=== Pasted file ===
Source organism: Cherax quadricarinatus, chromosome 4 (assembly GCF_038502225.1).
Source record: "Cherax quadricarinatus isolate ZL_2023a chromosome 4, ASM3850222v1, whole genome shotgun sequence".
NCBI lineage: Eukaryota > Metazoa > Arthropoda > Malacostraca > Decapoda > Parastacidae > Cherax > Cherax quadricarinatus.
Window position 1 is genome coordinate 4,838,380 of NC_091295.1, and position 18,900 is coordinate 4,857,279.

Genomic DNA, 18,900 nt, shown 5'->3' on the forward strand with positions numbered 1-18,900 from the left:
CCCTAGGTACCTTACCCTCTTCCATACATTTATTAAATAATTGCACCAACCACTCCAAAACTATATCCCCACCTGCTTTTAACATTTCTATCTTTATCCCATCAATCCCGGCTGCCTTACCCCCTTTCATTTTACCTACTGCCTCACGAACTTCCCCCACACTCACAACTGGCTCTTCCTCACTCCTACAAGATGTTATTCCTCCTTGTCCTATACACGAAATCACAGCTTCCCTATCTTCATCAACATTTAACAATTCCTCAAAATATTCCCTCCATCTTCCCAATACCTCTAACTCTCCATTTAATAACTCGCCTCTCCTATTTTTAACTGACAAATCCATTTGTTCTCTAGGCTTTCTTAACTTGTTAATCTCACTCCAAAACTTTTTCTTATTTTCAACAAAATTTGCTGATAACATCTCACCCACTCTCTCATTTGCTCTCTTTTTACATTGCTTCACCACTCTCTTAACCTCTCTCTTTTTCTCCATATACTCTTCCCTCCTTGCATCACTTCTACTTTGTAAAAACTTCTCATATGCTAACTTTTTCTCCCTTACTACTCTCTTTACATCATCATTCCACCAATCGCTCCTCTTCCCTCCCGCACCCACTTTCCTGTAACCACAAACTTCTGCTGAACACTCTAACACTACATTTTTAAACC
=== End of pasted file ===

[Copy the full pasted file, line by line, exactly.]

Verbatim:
Source organism: Cherax quadricarinatus, chromosome 4 (assembly GCF_038502225.1).
Source record: "Cherax quadricarinatus isolate ZL_2023a chromosome 4, ASM3850222v1, whole genome shotgun sequence".
NCBI lineage: Eukaryota > Metazoa > Arthropoda > Malacostraca > Decapoda > Parastacidae > Cherax > Cherax quadricarinatus.
Window position 1 is genome coordinate 4,838,380 of NC_091295.1, and position 18,900 is coordinate 4,857,279.

Genomic DNA, 18,900 nt, shown 5'->3' on the forward strand with positions numbered 1-18,900 from the left:
CCCTAGGTACCTTACCCTCTTCCATACATTTATTAAATAATTGCACCAACCACTCCAAAACTATATCCCCACCTGCTTTTAACATTTCTATCTTTATCCCATCAATCCCGGCTGCCTTACCCCCTTTCATTTTACCTACTGCCTCACGAACTTCCCCCACACTCACAACTGGCTCTTCCTCACTCCTACAAGATGTTATTCCTCCTTGTCCTATACACGAAATCACAGCTTCCCTATCTTCATCAACATTTAACAATTCCTCAAAATATTCCCTCCATCTTCCCAATACCTCTAACTCTCCATTTAATAACTCGCCTCTCCTATTTTTAACTGACAAATCCATTTGTTCTCTAGGCTTTCTTAACTTGTTAATCTCACTCCAAAACTTTTTCTTATTTTCAACAAAATTTGCTGATAACATCTCACCCACTCTCTCATTTGCTCTCTTTTTACATTGCTTCACCACTCTCTTAACCTCTCTCTTTTTCTCCATATACTCTTCCCTCCTTGCATCACTTCTACTTTGTAAAAACTTCTCATATGCTAACTTTTTCTCCCTTACTACTCTCTTTACATCATCATTCCACCAATCGCTCCTCTTCCCTCCCGCACCCACTTTCCTGTAACCACAAACTTCTGCTGAACACTCTAACACTACATTTTTAAACC